It always fascinates me how a food – take eggs, for instance – can be considered “healthy” for the longest time. Then overnight be condemned by health experts as “unhealthy” only to regain its “healthy” status a while later.
One of the latest foods finding itself moving from the “don’t eat this” category to the “well, actually, it’s healthy” camp is the ubiquitous chicken skin. As a reminder, medical professionals – from cardiologists to nutritionists – warned us of the health risks of eating chicken skin. Most of us dutifully began removing the skin from our chicken before cooking it or, at the very least, before eating it if we left it on during cooking. Many of us also cut back on other items on our grocery lists to be able to afford the more premium-priced “skinless, boneless chicken.”
But it wasn’t always this way. For as far back as many can remember, perhaps even as far back as ancient Greece when chicken “was discovered,” the skin was considered – and prepared – as a dish in its own right in many different cuisines. Often considered a guilty pleasure, it is served deep fried in the Philippines where it is known as chicharon manok; yakitori kawa in Japan; and in traditional European Jewish cooking, it is called gribenes. The latter was a very popular snack until chicken skin was exiled from the culinary mainstream.
Now, to the joy of chefs and chicken skin lovers all over the world, the tides have turned, and this humble foodstuff once again has the medical and health community’s seal of approval. Here’s why:
- One reason chicken skin fell out of favor was its fat content (it has 40g of total fat in a 3.5 ounce serving). But most of this fat is unsaturated fat, which actually can support heart health since it is associated with lowering cholesterol and blood pressure. It also contains the healthy oleic acid. And its saturated fat supports the immune system and hormone production.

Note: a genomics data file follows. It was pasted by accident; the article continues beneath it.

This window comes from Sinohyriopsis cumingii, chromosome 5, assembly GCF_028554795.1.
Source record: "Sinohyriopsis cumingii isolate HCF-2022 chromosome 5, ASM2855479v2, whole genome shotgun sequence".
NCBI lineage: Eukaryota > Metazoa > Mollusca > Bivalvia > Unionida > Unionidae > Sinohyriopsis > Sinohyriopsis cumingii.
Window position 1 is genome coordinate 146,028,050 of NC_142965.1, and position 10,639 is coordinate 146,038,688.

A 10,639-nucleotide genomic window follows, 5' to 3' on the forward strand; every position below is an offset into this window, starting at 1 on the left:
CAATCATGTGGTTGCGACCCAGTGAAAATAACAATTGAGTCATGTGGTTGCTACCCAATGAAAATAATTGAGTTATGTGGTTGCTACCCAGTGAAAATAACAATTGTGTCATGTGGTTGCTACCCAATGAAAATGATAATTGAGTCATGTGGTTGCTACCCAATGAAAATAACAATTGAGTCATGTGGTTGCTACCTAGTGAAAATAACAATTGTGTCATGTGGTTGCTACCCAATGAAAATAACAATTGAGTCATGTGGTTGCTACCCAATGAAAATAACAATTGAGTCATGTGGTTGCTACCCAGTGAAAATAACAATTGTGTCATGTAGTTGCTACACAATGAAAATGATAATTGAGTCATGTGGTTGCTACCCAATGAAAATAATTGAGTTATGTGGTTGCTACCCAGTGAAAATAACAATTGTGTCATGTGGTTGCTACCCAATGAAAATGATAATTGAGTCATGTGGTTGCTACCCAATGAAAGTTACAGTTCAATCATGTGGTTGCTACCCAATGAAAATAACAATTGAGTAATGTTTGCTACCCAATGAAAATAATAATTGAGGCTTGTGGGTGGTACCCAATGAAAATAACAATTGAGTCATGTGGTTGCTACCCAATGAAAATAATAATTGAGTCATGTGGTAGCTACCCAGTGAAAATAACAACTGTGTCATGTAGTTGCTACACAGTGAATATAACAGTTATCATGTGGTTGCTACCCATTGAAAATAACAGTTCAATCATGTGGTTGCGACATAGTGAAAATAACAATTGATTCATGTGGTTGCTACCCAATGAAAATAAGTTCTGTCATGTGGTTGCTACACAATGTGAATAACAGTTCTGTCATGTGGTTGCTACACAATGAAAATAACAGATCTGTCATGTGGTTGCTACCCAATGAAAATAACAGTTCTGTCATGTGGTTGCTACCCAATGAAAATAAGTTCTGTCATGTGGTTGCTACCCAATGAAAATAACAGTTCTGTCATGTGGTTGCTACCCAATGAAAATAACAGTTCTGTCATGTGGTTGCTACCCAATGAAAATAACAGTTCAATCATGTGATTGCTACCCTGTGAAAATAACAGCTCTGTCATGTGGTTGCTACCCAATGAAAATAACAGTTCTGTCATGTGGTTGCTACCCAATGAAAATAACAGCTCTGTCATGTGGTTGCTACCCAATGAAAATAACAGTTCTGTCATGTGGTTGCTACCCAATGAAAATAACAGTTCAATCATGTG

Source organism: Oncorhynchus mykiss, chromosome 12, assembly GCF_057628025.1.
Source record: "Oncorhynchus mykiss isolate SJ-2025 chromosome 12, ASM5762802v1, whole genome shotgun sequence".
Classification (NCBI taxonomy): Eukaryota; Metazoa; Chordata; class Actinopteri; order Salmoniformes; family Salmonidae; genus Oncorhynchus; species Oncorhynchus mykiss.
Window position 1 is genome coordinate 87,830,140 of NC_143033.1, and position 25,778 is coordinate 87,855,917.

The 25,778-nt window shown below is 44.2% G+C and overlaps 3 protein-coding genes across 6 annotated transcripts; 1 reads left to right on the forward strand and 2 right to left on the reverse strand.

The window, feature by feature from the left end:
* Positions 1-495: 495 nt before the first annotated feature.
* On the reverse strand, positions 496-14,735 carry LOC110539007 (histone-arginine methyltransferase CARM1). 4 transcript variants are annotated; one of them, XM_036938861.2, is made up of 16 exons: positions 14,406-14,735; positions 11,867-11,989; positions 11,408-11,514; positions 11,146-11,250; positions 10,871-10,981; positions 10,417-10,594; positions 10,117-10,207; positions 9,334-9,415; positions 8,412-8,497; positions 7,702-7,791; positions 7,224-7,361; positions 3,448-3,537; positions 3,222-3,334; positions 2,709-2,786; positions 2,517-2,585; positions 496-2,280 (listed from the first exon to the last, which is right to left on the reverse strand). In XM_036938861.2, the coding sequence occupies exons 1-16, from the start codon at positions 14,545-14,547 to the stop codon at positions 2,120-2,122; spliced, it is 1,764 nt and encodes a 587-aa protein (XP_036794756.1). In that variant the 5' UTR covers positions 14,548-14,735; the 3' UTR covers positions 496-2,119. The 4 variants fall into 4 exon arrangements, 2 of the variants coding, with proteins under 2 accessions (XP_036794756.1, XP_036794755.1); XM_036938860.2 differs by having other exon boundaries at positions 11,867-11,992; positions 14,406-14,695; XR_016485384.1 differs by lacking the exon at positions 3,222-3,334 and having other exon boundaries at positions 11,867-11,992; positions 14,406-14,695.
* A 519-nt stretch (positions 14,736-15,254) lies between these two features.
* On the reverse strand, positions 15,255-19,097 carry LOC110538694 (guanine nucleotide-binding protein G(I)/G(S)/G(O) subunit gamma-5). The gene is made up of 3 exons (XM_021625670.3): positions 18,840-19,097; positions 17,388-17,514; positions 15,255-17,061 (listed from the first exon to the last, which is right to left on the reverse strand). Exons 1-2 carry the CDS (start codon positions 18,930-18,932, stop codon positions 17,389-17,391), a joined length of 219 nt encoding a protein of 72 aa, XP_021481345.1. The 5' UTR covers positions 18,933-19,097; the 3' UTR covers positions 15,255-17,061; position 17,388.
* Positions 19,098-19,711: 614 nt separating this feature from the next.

- Baking, grilling or roasting chicken without the skin can leave the meat dry and less flavorful. To compensate, many people end up over-salting their chicken, and consuming too much sodium is not healthy.
- In addition to healthy fat, 3.5 ounces of chicken skin also has 20g of protein along with small amounts of iron, potassium and calcium. As a bonus, it has neither carbohydrates nor sugar.
- More flavorful food – such as chicken cooked with its skin on or eating the skin itself – may help reduce post-meal food cravings, which could rack up far more calories than the 90 or so in one ounce of chicken skin.
- Credible research suggests that monounsaturated fat (which is about 42 percent of the unsaturated fat in chicken skin) may reduce the risk of breast cancer. Unsaturated fat may also help manage blood glucose levels.
- Chicken skin may have anti-aging properties since it has the amino acid glycine, which helps promote the production of collagen – and collagen helps keep our skin elastic.
Ways to Incorporate Chicken Skin Into Your Healthy Diet
Beyond just eating the skin off the roasted chicken breast on your plate, the other ways to prepare, serve and enjoy chicken skin are limited only by your imagination.
As with other foods, how you prepare and cook chicken skins can make the difference between their being “healthy” and being relegated to the “no way” category. For example, while broiling, baking and roasting are fine, frying is not since it can greatly increase the fat content (and calories).
While chicken skin is now out of the dietary doghouse, this does not mean that you should overindulge. As with most everything else in life, it is best to enjoy it occasionally in moderation due to its high omega-6 fatty acid content, which has been associated with inflammation.
I like to compromise by leaving the skin on my chicken while it is cooking but then removing almost all of it before serving it to my family. It’s also important to avoid charred/overcooked chicken skin since it has little, if any, nutritional value and may even pose a health risk due to possible carcinogens in burnt meats.
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